Israel/Palestine: The Politics of a Two-State Solution

  • Israel/Palestine and the Politics of a Two-State Solution
  • When Peace Fails: Lessons from Belfast for the Middle East

Saturday, June 25, 2011

The green shade of nationalism versus the plaid of unionism

Peter Robinson, the leader of the Democratic Unionist Party (DUP) and first minister of Northern Ireland, recently announced (go to the BBC article for June 25th) that his party would begin a new drive to attract Catholic members. When one considers that for decades the DUP was the political arm of the Free Presbyterian Church, with Ian Paisley in the role of both leader of the former and moderator (leader) of the latter, this is a major change. The Free Presbyterian Church was an independent fundamentalist evangelical Protestant denomination with its theology stuck in the 16th--17th century reformation era when Scotland changed from being largely Catholic to mainly Presbyterian. Paisley used to preach sermons condemning any ecumenical activity between Catholicism and Protestantism. His party newspaper specialized in scandalous and sexually-charged stories about the activities of nuns in Catholic convents and the activities of priests.

Robinson, however, did not belong to the FPC and represented the "secular" wing of the party along with Sammy Wilson that was based in East Belfast and had supporters in urban areas of Northern Ireland as opposed to the more rural supporters of the fundamentalist wing of the party. Paisley and the DUP represented the wing of unionism that was suspicious of all nationalists as an alien fifth column and that advocated their suppression rather than assimilation. This tradition was also well represented in the ranks of the former ruling Ulster Unionist Party (UUP).

Due to the IRA's failure to decommission its weapons in a timely fashion, IRA activities in Colombia and in Northern Ireland that violated the ceasefire, and Protestant ambivalence about power sharing with nationalists, the DUP replaced the UUP as the main unionist party between 2002 and 2005. The UUP was marginalized in the Westminster parliamentary election of 2010 and the Northern Ireland Assembly election of 2011. The Traditional Unionist Voice (TUV),  a DUP-splinter party representing traditional DUP thinking was left with only a single Assembly seat. So Protestant voters generally are left with a choice between three parties as relevant: the DUP, the UUP, and the non-sectarian Alliance Party--which does not define itself as unionist but supports Northern Ireland remaining a part of the United Kingdom as long as a majority of its citizens feel that way.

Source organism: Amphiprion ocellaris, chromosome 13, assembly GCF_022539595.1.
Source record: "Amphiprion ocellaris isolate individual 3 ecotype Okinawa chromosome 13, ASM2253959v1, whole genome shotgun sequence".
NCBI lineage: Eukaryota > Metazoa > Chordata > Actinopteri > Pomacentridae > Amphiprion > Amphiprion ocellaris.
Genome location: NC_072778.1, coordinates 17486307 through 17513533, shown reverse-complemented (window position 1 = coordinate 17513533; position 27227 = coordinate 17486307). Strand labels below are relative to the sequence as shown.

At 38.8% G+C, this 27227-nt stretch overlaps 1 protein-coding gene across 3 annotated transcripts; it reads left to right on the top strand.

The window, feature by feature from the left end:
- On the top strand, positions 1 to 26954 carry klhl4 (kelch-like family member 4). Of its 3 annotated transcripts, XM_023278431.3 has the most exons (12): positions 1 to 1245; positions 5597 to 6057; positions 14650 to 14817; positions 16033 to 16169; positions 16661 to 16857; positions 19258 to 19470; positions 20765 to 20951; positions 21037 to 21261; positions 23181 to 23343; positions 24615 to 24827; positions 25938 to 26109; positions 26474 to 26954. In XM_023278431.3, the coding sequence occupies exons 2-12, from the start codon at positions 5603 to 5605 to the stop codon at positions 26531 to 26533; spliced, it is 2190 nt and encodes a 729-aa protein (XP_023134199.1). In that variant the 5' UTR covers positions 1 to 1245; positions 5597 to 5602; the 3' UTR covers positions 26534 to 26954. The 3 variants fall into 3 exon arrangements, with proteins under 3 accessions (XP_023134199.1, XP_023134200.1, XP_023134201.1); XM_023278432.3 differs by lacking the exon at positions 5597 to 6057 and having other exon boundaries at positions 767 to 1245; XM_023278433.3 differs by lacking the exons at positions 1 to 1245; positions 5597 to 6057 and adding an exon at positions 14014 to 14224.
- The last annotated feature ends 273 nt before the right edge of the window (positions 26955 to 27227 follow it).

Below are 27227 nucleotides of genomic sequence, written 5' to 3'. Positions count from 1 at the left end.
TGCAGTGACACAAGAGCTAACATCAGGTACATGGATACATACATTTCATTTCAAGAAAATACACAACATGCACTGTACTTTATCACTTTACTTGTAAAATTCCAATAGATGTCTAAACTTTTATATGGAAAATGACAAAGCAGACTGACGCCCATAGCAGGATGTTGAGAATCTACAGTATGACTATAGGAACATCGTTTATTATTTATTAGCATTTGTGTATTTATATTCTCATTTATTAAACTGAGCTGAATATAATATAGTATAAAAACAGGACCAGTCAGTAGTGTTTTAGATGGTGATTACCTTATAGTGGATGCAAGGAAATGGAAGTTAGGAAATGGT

In the last year a number of prominent activists and candidates in the UUP have defected to both of the other two parties leaving the continued existence of the UUP as a viable party in doubt. The center ground in unionism is now being combated between the DUP and Alliance. Like Republicans who tout the non-racist credentials of the GOP in the hope of attracting white suburbanites rather than large numbers of blacks and Latinos, the DUP may be attempting to attract potential moderate unionist voters away from the UUP and Alliance by appearing more plaid and less orange (the traditional color of unionists after William of Orange).

Meanwhile the fight among Catholics is largely between Sinn Fein and the SDLP with the latter losing much more ground to the former than to Alliance. Thus the SDLP may attempt to appear more green by emphasizing its commitment to Irish unity rather than attempting to win over closet Catholic unionists.

A recent survey  (go to the June 19th articles in the Belfast Telegraph and Irish News) showed a large majority of Northern Irish Catholics as supporting the province remaining a part of the United Kingdom rather than uniting with the Republic of Ireland to the south and west. This is the first time that a majority of Catholics have indicated a preference for the UK over the Republic. This is no doubt a reaction to the recent crash of the economy in Ireland and the discrediting of the main Irish nationalist parties in the Republic.  But it is likely that most of these voters will continue to support Sinn Fein over the SDLP in the believe that Sinn Fein does a better job of protecting their rights (never mind the hundreds of Catholics that the IRA killed and thousands that it maimed during The Troubles).

Maybe the SDLP should go back to its roots as a party--implied in its name--that emphasized social democracy as well as Irish unity? The party probably cannot compete with Sinn Fein's unity credentials (its leaders went to prison and killed for their beliefs), but can compete in terms of delivering social policies based on social democracy rather than corporatism. 

And maybe Alliance should think about starting a membership drive among Catholics not just in its traditional Greater Belfast heartland but also in areas like the Ulster Midlands and west of the Bann--the dividing line between nationalist Ulster and unionist Ulster. It might find that some voters starved of innovative policies for decades may prefer these to identity politics based on the border and past history.

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